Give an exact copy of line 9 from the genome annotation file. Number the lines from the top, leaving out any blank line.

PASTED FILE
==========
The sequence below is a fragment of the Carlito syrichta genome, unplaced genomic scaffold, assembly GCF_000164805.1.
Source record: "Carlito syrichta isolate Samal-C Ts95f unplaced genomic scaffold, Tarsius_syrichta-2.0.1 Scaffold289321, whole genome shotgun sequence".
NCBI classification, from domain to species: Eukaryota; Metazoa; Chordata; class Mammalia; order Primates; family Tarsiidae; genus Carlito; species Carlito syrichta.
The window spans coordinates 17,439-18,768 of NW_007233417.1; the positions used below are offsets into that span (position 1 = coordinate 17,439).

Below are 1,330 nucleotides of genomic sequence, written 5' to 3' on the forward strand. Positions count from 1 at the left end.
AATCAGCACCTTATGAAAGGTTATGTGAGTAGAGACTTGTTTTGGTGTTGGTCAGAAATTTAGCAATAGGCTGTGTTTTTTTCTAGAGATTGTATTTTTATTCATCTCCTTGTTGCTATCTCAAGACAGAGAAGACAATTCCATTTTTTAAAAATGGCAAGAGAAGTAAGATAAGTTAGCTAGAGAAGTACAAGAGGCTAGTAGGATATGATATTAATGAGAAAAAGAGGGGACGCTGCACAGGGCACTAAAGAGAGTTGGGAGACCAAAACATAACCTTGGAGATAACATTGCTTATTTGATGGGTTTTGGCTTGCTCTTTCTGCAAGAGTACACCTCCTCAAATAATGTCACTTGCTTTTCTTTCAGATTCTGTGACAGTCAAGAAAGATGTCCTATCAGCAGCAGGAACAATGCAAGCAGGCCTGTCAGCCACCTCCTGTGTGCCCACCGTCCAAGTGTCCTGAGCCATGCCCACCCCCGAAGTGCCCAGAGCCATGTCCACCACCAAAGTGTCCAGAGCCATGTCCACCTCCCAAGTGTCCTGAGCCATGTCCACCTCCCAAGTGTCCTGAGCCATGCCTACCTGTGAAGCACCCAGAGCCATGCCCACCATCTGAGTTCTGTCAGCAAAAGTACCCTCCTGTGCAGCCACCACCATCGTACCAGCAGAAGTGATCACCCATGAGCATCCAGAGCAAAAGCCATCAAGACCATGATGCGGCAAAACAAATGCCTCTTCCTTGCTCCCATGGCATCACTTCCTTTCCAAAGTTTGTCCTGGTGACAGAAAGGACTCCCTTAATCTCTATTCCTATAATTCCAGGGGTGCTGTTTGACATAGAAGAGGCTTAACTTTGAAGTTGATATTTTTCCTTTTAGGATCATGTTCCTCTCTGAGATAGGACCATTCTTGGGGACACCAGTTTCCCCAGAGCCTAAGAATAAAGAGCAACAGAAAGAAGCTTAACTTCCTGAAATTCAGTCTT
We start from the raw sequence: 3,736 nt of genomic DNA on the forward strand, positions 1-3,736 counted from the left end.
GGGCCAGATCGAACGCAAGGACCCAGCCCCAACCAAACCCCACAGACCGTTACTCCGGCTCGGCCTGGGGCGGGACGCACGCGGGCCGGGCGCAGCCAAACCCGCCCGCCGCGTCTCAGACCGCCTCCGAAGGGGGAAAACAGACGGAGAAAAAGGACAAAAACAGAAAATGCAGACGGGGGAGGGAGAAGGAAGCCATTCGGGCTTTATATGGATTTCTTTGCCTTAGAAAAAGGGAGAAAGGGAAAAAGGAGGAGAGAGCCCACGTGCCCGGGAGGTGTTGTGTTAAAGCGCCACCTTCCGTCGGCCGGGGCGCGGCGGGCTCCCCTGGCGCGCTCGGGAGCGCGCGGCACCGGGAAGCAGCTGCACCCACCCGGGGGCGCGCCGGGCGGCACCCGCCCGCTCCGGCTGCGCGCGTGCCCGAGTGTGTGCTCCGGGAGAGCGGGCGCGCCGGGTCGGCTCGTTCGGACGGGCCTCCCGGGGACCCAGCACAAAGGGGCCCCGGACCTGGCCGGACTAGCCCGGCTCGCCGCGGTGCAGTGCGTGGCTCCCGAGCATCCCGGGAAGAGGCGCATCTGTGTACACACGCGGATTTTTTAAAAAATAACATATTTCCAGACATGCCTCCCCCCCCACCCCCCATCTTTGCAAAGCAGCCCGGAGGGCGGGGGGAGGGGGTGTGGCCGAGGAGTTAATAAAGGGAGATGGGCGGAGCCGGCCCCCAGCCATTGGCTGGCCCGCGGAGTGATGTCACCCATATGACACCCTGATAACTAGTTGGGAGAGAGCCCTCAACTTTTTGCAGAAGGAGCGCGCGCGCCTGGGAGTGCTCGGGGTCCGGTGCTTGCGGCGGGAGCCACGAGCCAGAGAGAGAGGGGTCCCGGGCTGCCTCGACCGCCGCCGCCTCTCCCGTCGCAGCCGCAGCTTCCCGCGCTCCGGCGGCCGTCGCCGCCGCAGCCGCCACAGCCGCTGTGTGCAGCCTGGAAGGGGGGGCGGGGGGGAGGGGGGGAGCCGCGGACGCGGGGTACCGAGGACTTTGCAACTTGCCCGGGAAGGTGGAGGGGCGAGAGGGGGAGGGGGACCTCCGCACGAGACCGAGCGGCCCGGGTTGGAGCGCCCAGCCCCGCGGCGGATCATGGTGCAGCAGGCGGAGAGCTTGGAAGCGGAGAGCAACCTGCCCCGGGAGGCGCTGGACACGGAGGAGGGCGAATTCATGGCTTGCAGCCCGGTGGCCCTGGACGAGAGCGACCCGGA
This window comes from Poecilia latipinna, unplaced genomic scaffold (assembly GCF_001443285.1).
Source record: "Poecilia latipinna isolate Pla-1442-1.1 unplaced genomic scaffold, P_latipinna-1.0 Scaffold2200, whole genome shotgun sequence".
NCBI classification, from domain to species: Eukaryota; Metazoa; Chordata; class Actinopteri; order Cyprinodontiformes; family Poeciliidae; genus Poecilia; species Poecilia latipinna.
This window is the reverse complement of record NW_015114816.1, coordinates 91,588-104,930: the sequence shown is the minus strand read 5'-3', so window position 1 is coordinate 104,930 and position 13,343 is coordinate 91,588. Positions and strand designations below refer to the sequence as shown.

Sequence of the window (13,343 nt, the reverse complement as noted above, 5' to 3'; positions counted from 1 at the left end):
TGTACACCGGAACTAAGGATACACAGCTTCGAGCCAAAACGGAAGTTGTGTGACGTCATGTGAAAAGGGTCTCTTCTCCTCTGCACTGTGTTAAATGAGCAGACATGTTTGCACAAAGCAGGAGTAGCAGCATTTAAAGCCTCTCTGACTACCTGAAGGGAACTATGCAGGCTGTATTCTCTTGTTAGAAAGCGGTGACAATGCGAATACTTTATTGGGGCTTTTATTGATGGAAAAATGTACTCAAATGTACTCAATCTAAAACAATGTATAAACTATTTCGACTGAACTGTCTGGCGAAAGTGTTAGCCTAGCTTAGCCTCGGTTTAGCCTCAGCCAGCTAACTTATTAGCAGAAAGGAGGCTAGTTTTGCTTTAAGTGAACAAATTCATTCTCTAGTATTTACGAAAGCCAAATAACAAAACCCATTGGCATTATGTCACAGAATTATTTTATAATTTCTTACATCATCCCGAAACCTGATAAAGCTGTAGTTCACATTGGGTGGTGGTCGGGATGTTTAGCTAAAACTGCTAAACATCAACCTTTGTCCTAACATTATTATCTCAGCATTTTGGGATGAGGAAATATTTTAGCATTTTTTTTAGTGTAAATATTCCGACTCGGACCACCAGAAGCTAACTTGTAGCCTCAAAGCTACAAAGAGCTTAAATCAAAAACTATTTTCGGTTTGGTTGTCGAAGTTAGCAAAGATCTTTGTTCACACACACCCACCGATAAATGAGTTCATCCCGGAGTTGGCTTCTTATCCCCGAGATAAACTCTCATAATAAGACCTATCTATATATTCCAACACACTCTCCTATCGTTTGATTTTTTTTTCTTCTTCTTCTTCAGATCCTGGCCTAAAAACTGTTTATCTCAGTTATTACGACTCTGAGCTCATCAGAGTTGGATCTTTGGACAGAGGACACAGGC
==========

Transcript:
This window comes from Poecilia latipinna, unplaced genomic scaffold (assembly GCF_001443285.1).